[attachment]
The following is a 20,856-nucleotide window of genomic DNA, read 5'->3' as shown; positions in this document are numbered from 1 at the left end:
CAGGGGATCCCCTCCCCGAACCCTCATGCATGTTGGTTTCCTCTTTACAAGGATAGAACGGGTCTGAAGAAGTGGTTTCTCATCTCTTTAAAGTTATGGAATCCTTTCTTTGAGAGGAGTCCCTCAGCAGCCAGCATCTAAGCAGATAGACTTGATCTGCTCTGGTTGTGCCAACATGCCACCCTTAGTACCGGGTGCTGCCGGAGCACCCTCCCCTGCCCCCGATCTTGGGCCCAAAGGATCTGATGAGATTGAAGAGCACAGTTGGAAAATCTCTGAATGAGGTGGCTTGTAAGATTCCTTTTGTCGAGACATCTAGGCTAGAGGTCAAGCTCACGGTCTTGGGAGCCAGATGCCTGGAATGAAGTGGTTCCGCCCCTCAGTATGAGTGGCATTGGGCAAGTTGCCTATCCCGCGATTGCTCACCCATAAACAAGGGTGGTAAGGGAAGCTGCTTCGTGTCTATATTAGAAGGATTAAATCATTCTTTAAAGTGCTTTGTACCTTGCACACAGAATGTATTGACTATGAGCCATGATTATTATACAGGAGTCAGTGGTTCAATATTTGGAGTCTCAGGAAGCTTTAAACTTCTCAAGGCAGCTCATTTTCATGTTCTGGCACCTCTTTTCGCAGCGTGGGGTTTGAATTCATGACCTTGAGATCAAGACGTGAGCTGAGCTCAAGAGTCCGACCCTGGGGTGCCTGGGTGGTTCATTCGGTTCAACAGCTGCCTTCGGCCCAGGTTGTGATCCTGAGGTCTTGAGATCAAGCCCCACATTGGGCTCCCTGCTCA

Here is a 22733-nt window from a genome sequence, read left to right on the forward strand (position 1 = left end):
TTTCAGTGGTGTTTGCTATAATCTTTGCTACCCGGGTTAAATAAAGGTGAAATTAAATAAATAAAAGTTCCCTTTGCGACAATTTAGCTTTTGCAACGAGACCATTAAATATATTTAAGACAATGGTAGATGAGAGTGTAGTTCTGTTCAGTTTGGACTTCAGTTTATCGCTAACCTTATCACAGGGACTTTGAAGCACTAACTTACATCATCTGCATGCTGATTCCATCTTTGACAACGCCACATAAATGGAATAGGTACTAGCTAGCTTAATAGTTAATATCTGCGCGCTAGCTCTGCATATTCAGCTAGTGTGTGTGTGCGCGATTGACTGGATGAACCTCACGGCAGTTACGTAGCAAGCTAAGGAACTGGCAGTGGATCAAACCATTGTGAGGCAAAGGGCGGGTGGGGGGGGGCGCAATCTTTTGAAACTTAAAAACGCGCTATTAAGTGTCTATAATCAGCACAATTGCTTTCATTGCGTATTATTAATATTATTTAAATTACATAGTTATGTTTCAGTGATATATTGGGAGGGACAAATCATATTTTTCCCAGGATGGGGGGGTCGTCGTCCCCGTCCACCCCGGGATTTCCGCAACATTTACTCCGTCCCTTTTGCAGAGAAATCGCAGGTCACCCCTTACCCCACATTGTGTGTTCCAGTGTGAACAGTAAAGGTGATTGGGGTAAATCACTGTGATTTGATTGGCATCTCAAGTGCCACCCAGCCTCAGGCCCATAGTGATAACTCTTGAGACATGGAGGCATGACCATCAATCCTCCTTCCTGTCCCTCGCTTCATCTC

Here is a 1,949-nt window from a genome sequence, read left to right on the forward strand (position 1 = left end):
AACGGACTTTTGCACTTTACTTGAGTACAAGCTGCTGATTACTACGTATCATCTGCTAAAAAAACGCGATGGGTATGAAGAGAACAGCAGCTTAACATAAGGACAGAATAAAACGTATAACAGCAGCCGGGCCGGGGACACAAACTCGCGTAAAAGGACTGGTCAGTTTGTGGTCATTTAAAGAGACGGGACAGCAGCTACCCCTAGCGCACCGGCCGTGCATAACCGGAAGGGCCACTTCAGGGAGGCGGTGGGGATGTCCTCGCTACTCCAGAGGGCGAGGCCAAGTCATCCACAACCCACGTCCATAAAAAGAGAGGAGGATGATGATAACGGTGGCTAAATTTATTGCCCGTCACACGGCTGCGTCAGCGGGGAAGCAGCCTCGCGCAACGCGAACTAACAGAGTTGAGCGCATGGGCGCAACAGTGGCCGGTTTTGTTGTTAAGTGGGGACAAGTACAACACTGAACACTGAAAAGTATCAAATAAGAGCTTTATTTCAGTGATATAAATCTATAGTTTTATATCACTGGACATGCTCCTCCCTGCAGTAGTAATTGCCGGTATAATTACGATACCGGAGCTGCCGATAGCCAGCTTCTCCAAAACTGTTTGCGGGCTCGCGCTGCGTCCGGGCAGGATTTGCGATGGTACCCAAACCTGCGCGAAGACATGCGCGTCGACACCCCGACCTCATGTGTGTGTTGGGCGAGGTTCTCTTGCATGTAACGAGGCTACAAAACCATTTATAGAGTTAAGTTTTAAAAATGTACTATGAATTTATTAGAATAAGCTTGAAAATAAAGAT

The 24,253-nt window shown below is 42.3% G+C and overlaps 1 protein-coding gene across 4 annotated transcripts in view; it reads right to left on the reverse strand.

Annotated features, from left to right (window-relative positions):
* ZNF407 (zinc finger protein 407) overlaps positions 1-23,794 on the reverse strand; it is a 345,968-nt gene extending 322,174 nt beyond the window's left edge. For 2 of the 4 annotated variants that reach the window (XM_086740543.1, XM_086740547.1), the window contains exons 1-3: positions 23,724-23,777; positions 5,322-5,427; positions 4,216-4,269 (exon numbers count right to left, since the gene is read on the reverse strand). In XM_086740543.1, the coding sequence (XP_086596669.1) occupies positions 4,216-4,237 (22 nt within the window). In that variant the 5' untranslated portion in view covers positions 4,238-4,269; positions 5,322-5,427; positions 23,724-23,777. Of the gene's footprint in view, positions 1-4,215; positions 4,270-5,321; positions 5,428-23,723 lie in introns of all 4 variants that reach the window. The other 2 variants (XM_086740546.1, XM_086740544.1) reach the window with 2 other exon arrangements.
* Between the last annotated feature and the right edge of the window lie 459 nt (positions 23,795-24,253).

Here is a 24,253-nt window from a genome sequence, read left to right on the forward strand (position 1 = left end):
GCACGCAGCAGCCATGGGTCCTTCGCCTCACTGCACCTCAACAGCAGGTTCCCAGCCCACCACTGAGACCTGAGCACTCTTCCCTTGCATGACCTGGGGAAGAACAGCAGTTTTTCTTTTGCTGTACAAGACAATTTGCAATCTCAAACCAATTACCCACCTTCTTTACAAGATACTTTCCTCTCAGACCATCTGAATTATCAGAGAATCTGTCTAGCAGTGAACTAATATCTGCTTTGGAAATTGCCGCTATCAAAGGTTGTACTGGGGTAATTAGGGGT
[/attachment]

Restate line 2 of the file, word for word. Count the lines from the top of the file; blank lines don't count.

CAGGGGATCCCCTCCCCGAACCCTCATGCATGTTGGTTTCCTCTTTACAAGGATAGAACGGGTCTGAAGAAGTGGTTTCTCATCTCTTTAAAGTTATGGAATCCTTTCTTTGAGAGGAGTCCCTCAGCAGCCAGCATCTAAGCAGATAGACTTGATCTGCTCTGGTTGTGCCAACATGCCACCCTTAGTACCGGGTGCTGCCGGAGCACCCTCCCCTGCCCCCGATCTTGGGCCCAAAGGATCTGATGAGATTGAAGAGCACAGTTGGAAAATCTCTGAATGAGGTGGCTTGTAAGATTCCTTTTGTCGAGACATCTAGGCTAGAGGTCAAGCTCACGGTCTTGGGAGCCAGATGCCTGGAATGAAGTGGTTCCGCCCCTCAGTATGAGTGGCATTGGGCAAGTTGCCTATCCCGCGATTGCTCACCCATAAACAAGGGTGGTAAGGGAAGCTGCTTCGTGTCTATATTAGAAGGATTAAATCATTCTTTAAAGTGCTTTGTACCTTGCACACAGAATGTATTGACTATGAGCCATGATTATTATACAGGAGTCAGTGGTTCAATATTTGGAGTCTCAGGAAGCTTTAAACTTCTCAAGGCAGCTCATTTTCATGTTCTGGCACCTCTTTTCGCAGCGTGGGGTTTGAATTCATGACCTTGAGATCAAGACGTGAGCTGAGCTCAAGAGTCCGACCCTGGGGTGCCTGGGTGGTTCATTCGGTTCAACAGCTGCCTTCGGCCCAGGTTGTGATCCTGAGGTCTTGAGATCAAGCCCCACATTGGGCTCCCTGCTCA